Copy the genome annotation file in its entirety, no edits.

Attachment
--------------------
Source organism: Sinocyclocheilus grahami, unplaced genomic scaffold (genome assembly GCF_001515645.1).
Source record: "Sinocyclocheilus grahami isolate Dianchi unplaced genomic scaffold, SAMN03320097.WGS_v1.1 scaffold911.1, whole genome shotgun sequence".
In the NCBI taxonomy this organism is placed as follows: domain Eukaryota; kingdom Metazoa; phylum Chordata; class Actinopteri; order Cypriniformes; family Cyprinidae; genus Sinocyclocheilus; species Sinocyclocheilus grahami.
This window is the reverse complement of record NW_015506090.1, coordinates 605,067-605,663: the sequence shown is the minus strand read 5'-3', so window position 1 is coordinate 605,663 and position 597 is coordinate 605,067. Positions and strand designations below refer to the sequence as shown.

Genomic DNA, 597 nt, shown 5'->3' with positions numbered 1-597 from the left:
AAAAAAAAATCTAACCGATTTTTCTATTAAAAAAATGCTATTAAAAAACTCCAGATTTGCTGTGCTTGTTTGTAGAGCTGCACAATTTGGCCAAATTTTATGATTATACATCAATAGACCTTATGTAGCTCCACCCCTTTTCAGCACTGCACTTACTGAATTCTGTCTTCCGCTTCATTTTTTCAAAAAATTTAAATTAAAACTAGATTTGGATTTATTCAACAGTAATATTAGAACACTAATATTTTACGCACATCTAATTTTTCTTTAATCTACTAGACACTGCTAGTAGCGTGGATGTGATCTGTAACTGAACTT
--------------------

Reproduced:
Source organism: Sinocyclocheilus grahami, unplaced genomic scaffold (genome assembly GCF_001515645.1).
Source record: "Sinocyclocheilus grahami isolate Dianchi unplaced genomic scaffold, SAMN03320097.WGS_v1.1 scaffold911.1, whole genome shotgun sequence".
In the NCBI taxonomy this organism is placed as follows: domain Eukaryota; kingdom Metazoa; phylum Chordata; class Actinopteri; order Cypriniformes; family Cyprinidae; genus Sinocyclocheilus; species Sinocyclocheilus grahami.
This window is the reverse complement of record NW_015506090.1, coordinates 605,067-605,663: the sequence shown is the minus strand read 5'-3', so window position 1 is coordinate 605,663 and position 597 is coordinate 605,067. Positions and strand designations below refer to the sequence as shown.

Genomic DNA, 597 nt, shown 5'->3' with positions numbered 1-597 from the left:
AAAAAAAAATCTAACCGATTTTTCTATTAAAAAAATGCTATTAAAAAACTCCAGATTTGCTGTGCTTGTTTGTAGAGCTGCACAATTTGGCCAAATTTTATGATTATACATCAATAGACCTTATGTAGCTCCACCCCTTTTCAGCACTGCACTTACTGAATTCTGTCTTCCGCTTCATTTTTTCAAAAAATTTAAATTAAAACTAGATTTGGATTTATTCAACAGTAATATTAGAACACTAATATTTTACGCACATCTAATTTTTCTTTAATCTACTAGACACTGCTAGTAGCGTGGATGTGATCTGTAACTGAACTT